Parkinson's Disease

In contrast to the coexistence of CCK or NT and DA, calbindin in midbrain DA neurons does not appear to play a direct transmitter role. Instead, calbindin appears to be of significance in sequestration of intracellular calcium stores and thus appears to be of potential importance as a neuroprotective agent. Several studies have documented that calbindin-containing DA neurons in the SN of nonhuman subjects are preferentially spared following systemic administration of the neurotoxin MPTP (42). Studies of the midbrain from PD patients have led to the same finding: There is a preferential sparing of those neurons that contain calbindin (25, 61). Although there is scant evidence for direct calcium-mediated excitotoxicity in PD, these observations that calbindin-containing DA cells are resistant to the neuropathological process in PD may lead to new ideas concerning the pathophysiology of the disorder.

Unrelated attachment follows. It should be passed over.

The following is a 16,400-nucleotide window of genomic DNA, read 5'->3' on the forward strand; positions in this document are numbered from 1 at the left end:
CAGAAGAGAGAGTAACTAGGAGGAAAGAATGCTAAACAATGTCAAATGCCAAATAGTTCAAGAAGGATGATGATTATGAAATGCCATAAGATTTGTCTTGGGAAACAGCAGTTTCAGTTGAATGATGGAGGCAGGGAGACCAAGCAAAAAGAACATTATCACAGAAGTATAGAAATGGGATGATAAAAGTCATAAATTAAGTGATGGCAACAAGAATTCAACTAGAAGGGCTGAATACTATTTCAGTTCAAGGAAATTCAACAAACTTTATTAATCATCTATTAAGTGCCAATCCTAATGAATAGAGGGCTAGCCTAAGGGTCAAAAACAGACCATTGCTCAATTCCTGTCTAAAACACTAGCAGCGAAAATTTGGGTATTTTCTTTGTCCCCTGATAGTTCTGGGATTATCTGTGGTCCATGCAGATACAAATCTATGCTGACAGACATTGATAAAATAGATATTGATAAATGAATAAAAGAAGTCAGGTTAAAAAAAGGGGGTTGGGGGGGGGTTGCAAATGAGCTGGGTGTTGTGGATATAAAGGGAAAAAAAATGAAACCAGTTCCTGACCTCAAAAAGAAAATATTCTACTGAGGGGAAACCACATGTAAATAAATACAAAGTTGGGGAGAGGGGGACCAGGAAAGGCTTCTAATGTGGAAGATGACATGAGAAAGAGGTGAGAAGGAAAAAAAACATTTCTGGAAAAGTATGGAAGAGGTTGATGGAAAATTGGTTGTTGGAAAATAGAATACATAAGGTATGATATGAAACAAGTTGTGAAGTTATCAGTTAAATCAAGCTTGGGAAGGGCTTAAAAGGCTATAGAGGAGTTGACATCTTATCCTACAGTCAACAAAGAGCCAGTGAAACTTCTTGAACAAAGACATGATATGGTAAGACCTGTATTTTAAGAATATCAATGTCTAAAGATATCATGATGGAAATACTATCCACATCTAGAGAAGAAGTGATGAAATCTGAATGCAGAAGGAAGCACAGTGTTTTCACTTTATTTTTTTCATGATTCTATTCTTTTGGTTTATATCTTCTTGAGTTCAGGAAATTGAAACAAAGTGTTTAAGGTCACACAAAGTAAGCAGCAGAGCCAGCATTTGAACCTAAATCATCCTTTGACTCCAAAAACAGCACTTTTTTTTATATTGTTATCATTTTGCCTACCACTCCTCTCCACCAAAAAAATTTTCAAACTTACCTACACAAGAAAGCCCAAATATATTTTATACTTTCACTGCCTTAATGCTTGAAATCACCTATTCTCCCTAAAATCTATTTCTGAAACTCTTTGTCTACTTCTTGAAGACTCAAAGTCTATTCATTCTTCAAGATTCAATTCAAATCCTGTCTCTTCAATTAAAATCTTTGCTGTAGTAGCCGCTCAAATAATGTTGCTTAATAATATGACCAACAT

We are indebted to Tomas Hökfelt for frequent and illuminating discussions and encouragement. We also thank Richard Scheller for his support and encouragement. This work was supported by grant MH-45124 and by the Howard Hughes Medical Institute, the National Parkinson Foundation Center of Excellence at Yale University, and the Veterans Administration National Centers for Schizophrenia Research and for Post-Traumatic Stress Disorder, West Haven VA Medical Center.

published 2000